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Consider this scenario: You’re a law firm accountant. Early one morning while reviewing emails, you see a message from the firm’s real estate agent stating that the landlord has agreed to your latest counteroffer and is ready to move forward on the rental of your new office space. You continue discussions to finalize the deal, work on signing the paperwork and are ready to send over your deposit. A new email from the agent at the last-minute mentions changing banks and encloses updated wiring instructions. The email has a sense of urgency to send the information quickly or the deal may fall through. Looking at the email, it appears legitimate, and you’ve done two other deals with this agent in the past, so you feel comfortable with the request. You reply to the message confirming the change, the response says to move forward. And all appears well.
By Larry Gagnon
Developing and delivering an IRP or TTE to improve the effectiveness of your incident response approach, in isolation, does not work. If your incident response preparation activity does not include some fundamental tactical actions, when the time comes and your house is on fire, your breach response will fail to meet your expectations.
By John Beardwood and Shan Arora
Part Four In a Series
The conclusion of the series on Canada’s recently introduced Consumer Privacy Protection Act looks at hot button enforcement issues in the Act.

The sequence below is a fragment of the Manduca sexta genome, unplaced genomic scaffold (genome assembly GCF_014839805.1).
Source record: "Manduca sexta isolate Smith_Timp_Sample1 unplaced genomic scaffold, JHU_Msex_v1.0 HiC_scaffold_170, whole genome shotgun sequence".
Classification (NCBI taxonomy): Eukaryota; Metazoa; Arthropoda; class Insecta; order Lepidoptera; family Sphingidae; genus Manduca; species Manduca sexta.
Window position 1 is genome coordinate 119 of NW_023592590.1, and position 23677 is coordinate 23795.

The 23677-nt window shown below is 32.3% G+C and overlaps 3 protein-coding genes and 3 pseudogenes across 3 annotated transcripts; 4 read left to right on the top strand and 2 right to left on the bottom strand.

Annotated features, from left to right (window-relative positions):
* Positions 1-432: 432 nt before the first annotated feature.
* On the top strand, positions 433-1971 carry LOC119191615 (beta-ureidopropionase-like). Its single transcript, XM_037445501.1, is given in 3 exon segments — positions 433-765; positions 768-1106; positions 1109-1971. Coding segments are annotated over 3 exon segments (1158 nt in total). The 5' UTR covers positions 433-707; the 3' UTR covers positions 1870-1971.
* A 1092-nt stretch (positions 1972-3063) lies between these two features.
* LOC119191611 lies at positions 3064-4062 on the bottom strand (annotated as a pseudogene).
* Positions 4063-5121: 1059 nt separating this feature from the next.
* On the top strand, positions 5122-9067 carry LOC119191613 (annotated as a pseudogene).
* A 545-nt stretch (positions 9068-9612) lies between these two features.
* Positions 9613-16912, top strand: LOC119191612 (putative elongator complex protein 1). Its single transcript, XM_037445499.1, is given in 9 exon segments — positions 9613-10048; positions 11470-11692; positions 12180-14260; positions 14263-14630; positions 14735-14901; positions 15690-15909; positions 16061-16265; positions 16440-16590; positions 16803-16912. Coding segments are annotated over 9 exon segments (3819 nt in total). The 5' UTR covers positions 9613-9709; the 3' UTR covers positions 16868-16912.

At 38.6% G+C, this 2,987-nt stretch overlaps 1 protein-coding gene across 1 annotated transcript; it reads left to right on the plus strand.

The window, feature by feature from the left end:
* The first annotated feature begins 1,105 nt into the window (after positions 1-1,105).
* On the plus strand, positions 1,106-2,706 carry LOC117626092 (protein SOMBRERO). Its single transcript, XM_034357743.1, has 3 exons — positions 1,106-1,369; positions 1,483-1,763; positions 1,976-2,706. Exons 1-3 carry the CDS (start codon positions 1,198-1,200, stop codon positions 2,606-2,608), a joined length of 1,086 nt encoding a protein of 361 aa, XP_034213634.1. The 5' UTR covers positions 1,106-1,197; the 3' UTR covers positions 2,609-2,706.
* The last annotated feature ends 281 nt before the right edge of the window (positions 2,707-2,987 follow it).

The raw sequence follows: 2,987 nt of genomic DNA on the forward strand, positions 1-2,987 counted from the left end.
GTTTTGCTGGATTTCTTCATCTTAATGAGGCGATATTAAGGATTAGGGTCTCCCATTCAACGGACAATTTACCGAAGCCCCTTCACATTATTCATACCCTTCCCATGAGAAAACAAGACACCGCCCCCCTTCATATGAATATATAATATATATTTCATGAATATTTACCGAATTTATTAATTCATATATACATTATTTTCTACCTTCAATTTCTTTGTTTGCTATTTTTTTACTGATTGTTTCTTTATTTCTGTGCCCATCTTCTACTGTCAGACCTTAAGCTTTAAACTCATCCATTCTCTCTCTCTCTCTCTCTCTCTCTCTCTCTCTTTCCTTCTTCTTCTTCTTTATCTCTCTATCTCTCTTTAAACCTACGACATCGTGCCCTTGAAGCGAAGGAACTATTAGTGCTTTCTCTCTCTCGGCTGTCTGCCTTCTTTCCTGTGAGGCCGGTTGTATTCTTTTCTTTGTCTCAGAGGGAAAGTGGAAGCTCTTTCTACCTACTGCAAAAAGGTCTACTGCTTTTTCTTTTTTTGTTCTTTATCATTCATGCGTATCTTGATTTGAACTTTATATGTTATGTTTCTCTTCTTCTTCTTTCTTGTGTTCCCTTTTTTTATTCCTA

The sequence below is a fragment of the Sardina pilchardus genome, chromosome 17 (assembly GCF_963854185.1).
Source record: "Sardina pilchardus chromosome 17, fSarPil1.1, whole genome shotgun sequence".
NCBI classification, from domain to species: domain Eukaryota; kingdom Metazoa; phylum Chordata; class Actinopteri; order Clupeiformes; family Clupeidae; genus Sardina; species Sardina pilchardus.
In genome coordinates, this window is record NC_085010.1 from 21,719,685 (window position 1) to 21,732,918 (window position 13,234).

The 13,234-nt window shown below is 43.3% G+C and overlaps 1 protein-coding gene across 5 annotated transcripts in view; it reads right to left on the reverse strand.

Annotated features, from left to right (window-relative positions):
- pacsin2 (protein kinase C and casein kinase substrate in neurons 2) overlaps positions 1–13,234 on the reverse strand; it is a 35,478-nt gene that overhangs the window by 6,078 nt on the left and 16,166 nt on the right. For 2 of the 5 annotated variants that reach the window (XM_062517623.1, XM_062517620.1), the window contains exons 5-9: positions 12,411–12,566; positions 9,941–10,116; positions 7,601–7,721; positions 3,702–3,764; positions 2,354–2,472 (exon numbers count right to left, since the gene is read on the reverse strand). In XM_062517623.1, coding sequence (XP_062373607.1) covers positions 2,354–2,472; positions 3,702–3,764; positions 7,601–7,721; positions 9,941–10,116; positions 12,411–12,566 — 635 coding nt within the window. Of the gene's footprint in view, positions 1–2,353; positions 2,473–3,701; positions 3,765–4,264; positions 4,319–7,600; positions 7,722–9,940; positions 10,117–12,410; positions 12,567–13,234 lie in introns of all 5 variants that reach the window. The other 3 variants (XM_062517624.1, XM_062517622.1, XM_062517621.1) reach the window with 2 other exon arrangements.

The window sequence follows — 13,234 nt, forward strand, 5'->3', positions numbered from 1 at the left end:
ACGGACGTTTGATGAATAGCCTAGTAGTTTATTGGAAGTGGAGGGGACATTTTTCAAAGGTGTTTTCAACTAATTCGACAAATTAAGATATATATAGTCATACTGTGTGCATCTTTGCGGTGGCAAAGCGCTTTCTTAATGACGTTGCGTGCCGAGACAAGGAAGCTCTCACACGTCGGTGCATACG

By Shanil R. Vitarana
Like other organizations, including law firms, in-house legal departments have not been spared from the “great resignation.” Lawyers and professionals across all industries are actively seeking new opportunities for a host of reasons including better pay, better culture and better balance. When they leave, they take with them not just their talent but the institutional knowledge they’ve accumulated, while their former team members are left to piece things together.
By Kristin L. Burnett
The promise that the crypto and digital assets markets bring comes bundled with uncertainty — especially on the regulatory front. Until jurisdictions adopt unified and consistent frameworks that account for the unique facets and features of cryptocurrencies, institutional investors and other market participants must keep abreast of ever-changing, dynamic laws to avoid sanctions and fines.